Thirty years ago, the employees at Rubin Postaer and Associates weren’t worried about developing a social media campaign for a client or figuring out how to build a company’s presence through a smartphone app.

But potential consumers have dispersed to more places than perhaps ever before, pushing the Santa Monica-based firm to adapt constantly to changes in the advertising world.

That knack for anticipating trends is among the reasons why RPA is on the eve of celebrating its 30th anniversary, a milestone that becomes official later this year.

“We’re still helping clients build brands and drive traffic to their retail outlets, but there are now so many more options from a media engagement standpoint,” said Bill Hagelstein, the firm’s CEO and president. “We didn’t have mobile, search and social back then, but our industry has grown. … There are more and more opportunities and more areas to attempt to engage, but it’s an elusive and more difficult customer to engage with these days.”

Hagelstein has seen firsthand how RPA has transformed over the years into one of the most well-known advertising agencies on the Westside.

He was hired in 1977 at what was then the West Coast office of New York-based Needham Harper and Steers. Nearly a decade later, in 1986, the advertising business was jolted by the creation of Omnicom, a merger of Needham Harper with two other big firms in the field.

But companies are reluctant to contract with advertising agencies that also serve their competitors, Hagelstein said, and the merger made several clients uneasy.

With the goal of retaining Honda as a client, Gerry Rubin and Larry Postaer, who were running the L.A. branch of Needham Harper at the time, splintered from the merger and continued operations with the same employees under a new name: Rubin Postaer and Associates. It’s the agency that exists today, and it still has the automotive giant as one of its clients.

Hagelstein, who has been with RPA for much of its history aside from an eight-year stint at another firm, said Santa Monica has played an important role in the success of the agency, which now has about 500 of its 625 or so associates based in town.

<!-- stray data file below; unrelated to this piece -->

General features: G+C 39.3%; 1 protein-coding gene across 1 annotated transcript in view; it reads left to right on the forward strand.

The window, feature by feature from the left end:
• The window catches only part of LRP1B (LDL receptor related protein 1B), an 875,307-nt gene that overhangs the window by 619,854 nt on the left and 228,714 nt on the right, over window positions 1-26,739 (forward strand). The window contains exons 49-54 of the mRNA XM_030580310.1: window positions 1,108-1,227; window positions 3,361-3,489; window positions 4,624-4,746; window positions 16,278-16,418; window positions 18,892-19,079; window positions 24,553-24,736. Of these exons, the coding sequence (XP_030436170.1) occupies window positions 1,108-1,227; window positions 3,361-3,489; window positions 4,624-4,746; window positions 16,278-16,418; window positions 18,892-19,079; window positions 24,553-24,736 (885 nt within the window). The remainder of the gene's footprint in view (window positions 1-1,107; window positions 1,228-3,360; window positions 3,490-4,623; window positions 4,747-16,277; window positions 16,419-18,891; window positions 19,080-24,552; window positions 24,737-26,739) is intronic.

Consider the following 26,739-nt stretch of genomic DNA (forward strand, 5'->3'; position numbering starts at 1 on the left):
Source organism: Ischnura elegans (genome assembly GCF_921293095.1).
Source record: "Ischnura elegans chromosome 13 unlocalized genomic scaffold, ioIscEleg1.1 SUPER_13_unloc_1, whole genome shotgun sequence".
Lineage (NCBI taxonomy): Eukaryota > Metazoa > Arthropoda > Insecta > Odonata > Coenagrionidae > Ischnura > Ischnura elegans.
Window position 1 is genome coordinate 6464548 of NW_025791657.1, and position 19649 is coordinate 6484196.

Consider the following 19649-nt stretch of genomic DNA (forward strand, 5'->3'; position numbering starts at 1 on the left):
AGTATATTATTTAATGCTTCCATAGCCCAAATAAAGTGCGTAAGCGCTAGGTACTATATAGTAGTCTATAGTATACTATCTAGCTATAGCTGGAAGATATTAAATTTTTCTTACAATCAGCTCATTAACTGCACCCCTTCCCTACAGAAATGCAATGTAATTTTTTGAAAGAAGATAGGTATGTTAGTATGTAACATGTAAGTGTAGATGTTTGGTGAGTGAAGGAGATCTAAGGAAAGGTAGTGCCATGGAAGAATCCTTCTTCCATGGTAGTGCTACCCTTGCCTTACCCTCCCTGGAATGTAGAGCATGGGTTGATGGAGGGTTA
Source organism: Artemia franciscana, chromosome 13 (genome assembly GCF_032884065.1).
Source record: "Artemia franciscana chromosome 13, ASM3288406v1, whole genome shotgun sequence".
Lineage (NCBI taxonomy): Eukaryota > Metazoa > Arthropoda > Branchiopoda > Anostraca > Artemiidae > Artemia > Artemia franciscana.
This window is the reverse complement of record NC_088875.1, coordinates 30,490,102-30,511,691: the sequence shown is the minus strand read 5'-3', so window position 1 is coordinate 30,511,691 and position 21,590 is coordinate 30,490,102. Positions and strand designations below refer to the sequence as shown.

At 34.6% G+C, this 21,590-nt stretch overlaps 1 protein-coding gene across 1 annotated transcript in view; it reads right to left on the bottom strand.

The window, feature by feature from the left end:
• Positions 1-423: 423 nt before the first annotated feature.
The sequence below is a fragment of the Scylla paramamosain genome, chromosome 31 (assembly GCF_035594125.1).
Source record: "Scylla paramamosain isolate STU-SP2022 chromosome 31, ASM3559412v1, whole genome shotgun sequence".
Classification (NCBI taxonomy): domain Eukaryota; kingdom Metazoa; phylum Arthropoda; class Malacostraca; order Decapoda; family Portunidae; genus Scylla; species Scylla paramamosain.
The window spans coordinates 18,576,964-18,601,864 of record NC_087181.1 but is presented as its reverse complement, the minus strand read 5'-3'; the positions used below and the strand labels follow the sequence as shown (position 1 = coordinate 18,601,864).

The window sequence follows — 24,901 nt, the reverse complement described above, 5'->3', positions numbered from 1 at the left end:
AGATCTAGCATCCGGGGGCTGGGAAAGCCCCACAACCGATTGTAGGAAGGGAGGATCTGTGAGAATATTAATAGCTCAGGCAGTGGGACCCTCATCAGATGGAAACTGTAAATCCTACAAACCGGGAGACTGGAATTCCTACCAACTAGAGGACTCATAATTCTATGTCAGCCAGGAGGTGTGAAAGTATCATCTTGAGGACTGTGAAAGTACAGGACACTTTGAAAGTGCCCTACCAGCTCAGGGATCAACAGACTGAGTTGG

Years ago it was housed in other parts of Los Angeles, including Westwood, but executives sought for RPA what Hagelstein called “a more hip and cool environment.” The agency moved to 2nd Street in Downtown Santa Monica, adding office spaces in the Third Street Promenade area for strategic planning and design. On Dec. 1, 2003, RPA settled in its current location at 2525 Colorado Ave.

Hagelstein said the agency was forward-thinking in its creation of an interactive and digital wing in 1994. He added that the firm has been able to adjust to an industry climate in which major clients often hire several different advertising specialists instead of working with one agency.

“We think we’re well-positioned for the future,” he said.

RPA carved out a prominent position in this past year’s Super Bowl, the mecca of television advertising. It worked with Honda on a spot that featured singing sheep, helped on an ad featuring Jeff Goldblum and created a clever piece for a coffee company that won a competition through Intuit.

“We’re not a public company, so we’re not driven by earnings per share, and we focus on clients as people first, driving their business goals,” Hagelstein said. “With the elusive customers that you’re trying to reach, you really have to focus on people first.”

Those people include the employees at RPA, which Hagelstein said has no plans of leaving Santa Monica.

“Being in a creative business, people like being in Santa Monica and what it represents, the culture, the community,” he said. “We like being here.”